From lawyer to trusted adviser, what to consider when taking the big step - Spear's Magazine
show image

From lawyer to trusted adviser, what to consider when taking the big step

From lawyer to trusted adviser, what to consider when taking the big step

Spear's retiring legal columnist, Martyn Gowar, shares his 45 years' wisdom in the industry

‘As I reach the springtime of my senility’ were the words which Dennis Silk used on retiring as a governor from Wellington College some years ago. As I come to write my final column upon my retirement as a solicitor, I thought it an appropriate introduction, hoping all the time that I might be a tenth as in control of my faculties as Dennis was.

I thought that I might mention a few of the changes in the profession of solicitor over the 45 years since I qualified. First, the sheer number of solicitors: there were then about 30,000 and that figure has now quadrupled at least. Whether it is cause or effect, we have also seen a move from solicitors being generalist to being much more specialised. In part, of course, it is a result of the explosion in the volume of law in almost every area of practice, and especially in tax law.

However, it does not change that it is what the client wants to buy and not what the lawyer wants to sell which is paramount. The client wants a coherent answer to the whole problem, and not fifteen answers to fifteen very interesting technical questions where no one keeps a firm grip on the client’s economic or commercial objective. Those lawyers who have understood the technical issues and can conduct the orchestra of specialists are the ones whose success is assured.

At the same time, lawyers have to be able to work with other professions who bring a different perspective to solving problems. Over the years, I have found that, when a case justifies working with an accountant, then the complementary approach to the solution is often of great value to the client and to each team. The lawyer is trained to work from the law towards the numbers, while the accountant will work from the numbers towards the law. It is a subtle, but important, difference.

On another level, the move from being a lawyer (or indeed an accountant or a banker) to being a trusted adviser is the biggest step change. It does not happen overnight and it demands complete trust between the client and the adviser.

This has to be grounded in what I call the basic tenets of being a professional, as opposed to a trader. What defines to me the professional is that you can rely on the qualities of integrity, independence, judgment, assumed wisdom and, last but by no means least, the twin virtues of loyalty and trust (both given and received). Not every lawyer attains that state of grace with every, or indeed any, client — there has to be an empathy which just may not spark to the highest level. But it is the pinnacle of achievement.

There are clear examples where the adviser’s firm and the client’s interests can create a tension in the area of independence. It happens that a firm’s marketing department, with the support of the management, is looking to generate increased billings from a new service with increased profits in view. So the adviser, as a partner in the firm, will be under pressure to support the development of work from the client, whether or not the client needs the service. The professional adviser will only think once in judging the client’s needs. If the decision is that the service is not needed, then that will be the end of it.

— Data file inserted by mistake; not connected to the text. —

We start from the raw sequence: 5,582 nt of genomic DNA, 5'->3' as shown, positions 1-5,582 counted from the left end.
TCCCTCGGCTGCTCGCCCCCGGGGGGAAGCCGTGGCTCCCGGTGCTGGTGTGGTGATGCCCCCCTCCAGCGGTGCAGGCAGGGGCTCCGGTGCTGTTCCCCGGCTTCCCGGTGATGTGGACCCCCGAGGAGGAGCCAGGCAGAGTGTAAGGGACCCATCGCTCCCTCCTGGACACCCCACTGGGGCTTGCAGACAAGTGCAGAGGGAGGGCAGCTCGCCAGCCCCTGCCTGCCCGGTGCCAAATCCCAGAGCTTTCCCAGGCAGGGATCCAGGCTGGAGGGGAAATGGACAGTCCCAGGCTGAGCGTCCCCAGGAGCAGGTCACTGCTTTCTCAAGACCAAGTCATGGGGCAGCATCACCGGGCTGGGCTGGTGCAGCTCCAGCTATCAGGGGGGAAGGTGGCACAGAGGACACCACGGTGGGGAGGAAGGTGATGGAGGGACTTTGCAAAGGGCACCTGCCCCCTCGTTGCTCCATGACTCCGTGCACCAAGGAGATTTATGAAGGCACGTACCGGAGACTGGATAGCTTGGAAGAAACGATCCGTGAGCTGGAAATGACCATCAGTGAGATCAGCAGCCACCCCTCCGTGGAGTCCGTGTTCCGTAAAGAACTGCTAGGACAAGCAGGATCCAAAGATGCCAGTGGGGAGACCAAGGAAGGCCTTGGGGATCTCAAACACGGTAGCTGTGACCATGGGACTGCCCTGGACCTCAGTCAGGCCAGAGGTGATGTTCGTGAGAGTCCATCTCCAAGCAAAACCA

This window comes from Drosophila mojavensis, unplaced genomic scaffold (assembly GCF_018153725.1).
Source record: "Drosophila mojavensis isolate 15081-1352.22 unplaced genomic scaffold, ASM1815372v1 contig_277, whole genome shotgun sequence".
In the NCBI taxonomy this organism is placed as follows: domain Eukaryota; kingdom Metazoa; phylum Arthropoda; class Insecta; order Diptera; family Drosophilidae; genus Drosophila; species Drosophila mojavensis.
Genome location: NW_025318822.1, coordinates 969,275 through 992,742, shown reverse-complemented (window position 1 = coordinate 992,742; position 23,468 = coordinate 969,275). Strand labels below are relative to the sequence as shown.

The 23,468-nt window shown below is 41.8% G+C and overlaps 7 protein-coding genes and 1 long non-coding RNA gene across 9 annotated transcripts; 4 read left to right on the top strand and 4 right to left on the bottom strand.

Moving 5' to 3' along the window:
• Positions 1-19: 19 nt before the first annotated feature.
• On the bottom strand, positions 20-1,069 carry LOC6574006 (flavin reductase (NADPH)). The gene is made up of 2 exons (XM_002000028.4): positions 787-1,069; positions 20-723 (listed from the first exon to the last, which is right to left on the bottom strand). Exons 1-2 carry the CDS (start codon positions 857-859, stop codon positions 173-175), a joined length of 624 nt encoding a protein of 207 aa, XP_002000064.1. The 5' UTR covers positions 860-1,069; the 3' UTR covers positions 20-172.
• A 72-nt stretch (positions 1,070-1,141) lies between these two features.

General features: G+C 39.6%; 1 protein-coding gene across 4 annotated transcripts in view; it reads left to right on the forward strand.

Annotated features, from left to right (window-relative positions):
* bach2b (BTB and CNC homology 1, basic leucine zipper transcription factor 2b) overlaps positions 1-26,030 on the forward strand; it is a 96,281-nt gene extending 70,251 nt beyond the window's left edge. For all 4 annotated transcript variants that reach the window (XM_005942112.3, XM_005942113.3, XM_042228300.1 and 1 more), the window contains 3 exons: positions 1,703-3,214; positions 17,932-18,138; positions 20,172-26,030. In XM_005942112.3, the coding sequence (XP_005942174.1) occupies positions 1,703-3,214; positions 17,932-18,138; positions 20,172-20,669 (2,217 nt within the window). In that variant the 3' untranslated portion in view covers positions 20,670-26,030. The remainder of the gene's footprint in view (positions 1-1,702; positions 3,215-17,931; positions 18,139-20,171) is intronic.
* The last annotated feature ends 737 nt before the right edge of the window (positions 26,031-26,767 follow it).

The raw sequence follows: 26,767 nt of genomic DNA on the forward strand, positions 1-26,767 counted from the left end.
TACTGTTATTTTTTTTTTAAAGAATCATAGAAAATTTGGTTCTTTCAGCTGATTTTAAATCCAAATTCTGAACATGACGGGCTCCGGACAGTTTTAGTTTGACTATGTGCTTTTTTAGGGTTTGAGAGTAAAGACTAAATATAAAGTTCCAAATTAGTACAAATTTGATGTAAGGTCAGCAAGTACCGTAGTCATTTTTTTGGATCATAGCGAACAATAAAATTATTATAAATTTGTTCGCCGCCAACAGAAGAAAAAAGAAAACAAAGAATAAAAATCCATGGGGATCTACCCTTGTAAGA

It goes back to two things I remember from my first days in the office which have always lived with me. One partner said to me quite simply: ‘My services are for sale, my reputation is not.’ The other told me the values of the firm were ‘clients first, staff second, partners last’. As he pointed out, if you get the first two right, then the third will follow.
But it does highlight that if a trusted adviser is asked by a client to undertake something which is not right, then the adviser will have no hesitation in saying no, because integrity will fashion the judgment, and independence will allow the decision not to support it, even at financial cost to the partner or the firm. It worries me that the new model, allowing outside investors to build law firms up purely for profits, will pressurise partners not to be driven by the clients’ best interests.
Don’t get me wrong — I am proud to have had such a satisfying professional life and I am mightily impressed by the calibre of the new lawyers I meet. May they give you the service, the insights and the confidence you need to feel as you test their talents to help you further your interests and protect them.

 

 

Martyn is a hard act to follow, but Spear’s knows the perfect person. Co-founder of her own law firm and winner of the Spear’s Trusted Adviser Award, our legal columnist from the next issue will be Ceris Gardner of Maurice Turnor Gardner.



 

FOLLOW US ON